Rating: 4 stars out of 5
In the beginning, Patrick is seeing his son Peter for the first time in two years after coming home from Afghanistan. Patrick’s ex-wife Christy really drop kicks Patrick into the deep end, and expects him to adapt and act appropriately without any frame of previous reference for how to deal with his new gender bending, vegetarian, 11 year old son who loves Saturday morning Drag Queen Storytelling at the local library. Of course, the idea that Patrick’s ex is a POC, that he acknowledges the issue for his son, was the only thing that made me give him the benefit of the doubt. Then, it switches to Andrew’s POV: he is lonely and having trouble dating. At first most of his personality is funny and snarky asides, which come from his drag persona Ann. When they meet while Andrew is out of drag, Patrick realizes maybe it’s a good idea to get to know who his son spends time with. If this keeps him from looking like a bigot, then all the better.
Being inside Patrick’s head and listening to what is coming out of his mouth at the beginning is cringeworthy. All anyone has is what they are taught until they know better, then they need to do better, and he does. Patrick’s most important consideration seems to be for Peter be happy, but Peter is still figuring things out and the effects of bullying are difficult to read. I’m not a huge fan of babies or kids in books, but Peter is a huge part of why this all works rather than just an excuse for Andrew and Patrick to get together. I like that Patrick likes Andrew, and isn’t just attracted to Ann. Although that can be hot too when written right, the author is clear that Patrick isn’t ever pretending Andrew is Ann or fetishizing Ann in any way. In many ways Andrew is too good to be true: always patient, kind, understanding, good with kids, and good natured in general.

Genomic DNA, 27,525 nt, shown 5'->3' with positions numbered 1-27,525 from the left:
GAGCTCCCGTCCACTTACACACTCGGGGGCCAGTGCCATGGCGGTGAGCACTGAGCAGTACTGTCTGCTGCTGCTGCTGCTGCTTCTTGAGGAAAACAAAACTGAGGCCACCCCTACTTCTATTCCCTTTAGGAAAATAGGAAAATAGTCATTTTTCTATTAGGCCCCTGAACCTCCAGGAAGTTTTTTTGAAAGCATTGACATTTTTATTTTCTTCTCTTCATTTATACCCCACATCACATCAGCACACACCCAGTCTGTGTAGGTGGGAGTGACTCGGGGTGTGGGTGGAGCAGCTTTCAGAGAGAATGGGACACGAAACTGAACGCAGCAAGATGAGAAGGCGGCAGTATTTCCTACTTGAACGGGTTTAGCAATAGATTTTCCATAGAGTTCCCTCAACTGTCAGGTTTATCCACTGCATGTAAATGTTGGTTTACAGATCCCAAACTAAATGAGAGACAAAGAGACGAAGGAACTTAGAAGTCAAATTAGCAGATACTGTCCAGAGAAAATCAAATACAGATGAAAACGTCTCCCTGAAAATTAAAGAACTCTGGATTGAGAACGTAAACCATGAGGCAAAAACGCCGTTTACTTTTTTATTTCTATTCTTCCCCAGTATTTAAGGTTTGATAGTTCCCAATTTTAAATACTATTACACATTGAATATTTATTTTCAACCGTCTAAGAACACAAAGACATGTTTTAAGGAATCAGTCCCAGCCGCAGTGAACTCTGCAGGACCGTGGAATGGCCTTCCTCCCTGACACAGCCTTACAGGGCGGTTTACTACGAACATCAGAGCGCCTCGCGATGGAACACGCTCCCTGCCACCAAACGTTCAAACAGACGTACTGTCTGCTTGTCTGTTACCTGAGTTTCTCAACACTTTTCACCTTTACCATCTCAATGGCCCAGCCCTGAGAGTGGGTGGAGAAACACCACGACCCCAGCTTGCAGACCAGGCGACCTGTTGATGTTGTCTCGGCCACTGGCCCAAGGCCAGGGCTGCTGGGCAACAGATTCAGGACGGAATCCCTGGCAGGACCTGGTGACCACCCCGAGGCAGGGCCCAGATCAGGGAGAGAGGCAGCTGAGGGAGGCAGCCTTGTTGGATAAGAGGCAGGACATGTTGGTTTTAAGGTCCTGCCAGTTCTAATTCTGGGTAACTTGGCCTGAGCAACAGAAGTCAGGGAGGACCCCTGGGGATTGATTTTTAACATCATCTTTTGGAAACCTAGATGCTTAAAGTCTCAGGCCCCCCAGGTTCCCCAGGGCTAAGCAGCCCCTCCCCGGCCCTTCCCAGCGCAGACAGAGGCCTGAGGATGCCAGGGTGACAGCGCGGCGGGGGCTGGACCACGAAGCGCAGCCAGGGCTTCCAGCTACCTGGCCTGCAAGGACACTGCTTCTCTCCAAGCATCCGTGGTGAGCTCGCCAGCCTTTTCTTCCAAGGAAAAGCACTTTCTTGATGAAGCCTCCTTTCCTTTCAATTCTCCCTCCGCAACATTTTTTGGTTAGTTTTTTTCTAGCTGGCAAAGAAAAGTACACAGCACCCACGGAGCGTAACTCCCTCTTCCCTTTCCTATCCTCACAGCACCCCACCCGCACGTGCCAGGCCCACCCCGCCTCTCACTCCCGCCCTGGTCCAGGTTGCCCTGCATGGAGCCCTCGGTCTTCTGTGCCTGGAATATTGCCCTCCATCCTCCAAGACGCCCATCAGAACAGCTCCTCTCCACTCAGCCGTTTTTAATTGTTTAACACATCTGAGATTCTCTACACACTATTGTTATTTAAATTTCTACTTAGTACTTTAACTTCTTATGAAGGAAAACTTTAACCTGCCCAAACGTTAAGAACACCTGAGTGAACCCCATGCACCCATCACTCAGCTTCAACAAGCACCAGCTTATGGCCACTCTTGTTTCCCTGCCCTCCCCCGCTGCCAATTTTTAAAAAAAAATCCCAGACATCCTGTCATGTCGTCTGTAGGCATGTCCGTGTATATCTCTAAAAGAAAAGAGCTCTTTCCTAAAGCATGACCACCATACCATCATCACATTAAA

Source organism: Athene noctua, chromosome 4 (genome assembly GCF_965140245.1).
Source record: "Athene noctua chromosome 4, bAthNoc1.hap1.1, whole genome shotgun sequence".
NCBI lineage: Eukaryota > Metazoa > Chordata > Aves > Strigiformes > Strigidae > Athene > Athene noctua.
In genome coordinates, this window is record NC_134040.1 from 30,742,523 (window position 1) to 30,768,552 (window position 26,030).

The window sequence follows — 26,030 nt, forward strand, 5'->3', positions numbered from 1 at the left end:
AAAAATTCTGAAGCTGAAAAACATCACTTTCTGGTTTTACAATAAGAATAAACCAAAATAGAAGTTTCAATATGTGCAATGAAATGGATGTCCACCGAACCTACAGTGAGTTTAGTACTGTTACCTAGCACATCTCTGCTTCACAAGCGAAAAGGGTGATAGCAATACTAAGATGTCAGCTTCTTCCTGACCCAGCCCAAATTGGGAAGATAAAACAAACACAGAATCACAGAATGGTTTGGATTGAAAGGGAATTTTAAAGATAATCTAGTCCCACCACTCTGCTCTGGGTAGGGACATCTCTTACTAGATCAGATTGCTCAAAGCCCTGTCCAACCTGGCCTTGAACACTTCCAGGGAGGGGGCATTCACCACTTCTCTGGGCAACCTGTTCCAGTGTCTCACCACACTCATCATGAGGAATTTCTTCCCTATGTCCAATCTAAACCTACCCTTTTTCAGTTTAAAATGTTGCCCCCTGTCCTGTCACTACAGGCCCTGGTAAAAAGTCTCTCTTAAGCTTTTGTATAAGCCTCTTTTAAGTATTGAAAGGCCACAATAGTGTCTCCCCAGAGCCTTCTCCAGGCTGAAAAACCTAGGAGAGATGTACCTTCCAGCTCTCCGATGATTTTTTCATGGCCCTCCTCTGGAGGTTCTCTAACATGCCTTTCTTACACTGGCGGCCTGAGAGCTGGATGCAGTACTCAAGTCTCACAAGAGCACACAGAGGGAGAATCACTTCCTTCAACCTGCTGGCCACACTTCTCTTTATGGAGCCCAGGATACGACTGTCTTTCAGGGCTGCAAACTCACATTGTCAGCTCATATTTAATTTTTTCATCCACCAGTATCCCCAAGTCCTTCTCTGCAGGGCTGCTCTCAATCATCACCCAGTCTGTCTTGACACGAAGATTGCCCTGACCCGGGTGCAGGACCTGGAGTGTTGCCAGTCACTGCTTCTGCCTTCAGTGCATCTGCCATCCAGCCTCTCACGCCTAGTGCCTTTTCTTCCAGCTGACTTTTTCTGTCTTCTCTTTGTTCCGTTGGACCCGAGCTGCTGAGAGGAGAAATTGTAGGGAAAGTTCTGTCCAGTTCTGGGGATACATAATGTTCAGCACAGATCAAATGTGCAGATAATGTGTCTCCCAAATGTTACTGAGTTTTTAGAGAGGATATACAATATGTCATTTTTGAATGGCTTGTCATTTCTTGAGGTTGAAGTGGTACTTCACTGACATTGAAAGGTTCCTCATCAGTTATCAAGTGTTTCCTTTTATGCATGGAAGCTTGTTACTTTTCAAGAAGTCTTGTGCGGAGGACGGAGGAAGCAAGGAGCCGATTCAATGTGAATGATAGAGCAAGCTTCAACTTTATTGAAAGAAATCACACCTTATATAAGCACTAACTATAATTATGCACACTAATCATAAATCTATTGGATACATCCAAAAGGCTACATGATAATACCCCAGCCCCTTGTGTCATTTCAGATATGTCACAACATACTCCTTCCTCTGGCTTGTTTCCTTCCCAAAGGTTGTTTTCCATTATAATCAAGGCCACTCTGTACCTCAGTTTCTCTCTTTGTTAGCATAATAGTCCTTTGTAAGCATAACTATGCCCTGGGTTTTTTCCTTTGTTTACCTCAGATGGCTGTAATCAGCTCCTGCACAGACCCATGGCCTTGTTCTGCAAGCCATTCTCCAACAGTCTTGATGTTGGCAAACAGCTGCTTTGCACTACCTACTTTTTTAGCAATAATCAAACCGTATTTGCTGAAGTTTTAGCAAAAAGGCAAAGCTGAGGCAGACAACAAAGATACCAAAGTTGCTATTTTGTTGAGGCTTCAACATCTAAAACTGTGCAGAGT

The timeframe is a bit too short to believe the 180 Patrick does from the beginning of the book to the end because there’s nothing gradual about this, but I remember seeing an episode of a show called Faking It on Channel 4 in the UK in 2002. It was about people who have a complete career change in four weeks and a heterosexual ex-navy officer learns to be a drag queen. Not that Patrick goes that far (lol), but that someone really can learn to have empathy, respect, and integrate into a new way a thinking, a new community, if they make the effort.
As for the bi for you and first time tropes, Patrick reads demisexual to me, having only been in two prior relationships, one of which was his wife. This is a heartwarming story of a father who discovers who he is and what he wants for himself later in life. While it has all the feels and hot love scenes, it’s because I wanted the fairytale, rather than it was entirely realistically fleshed out–it’s an easy read with surprisingly low angst. But, sometimes life does slot into place just like it ought to and those times are magical whether real or on the page.
The cover design is by Alexandria Corza. I think it’s striking, but it doesn’t show the family aspect of the story.
Kindle Edition, 278 pages
Published January 1st 2020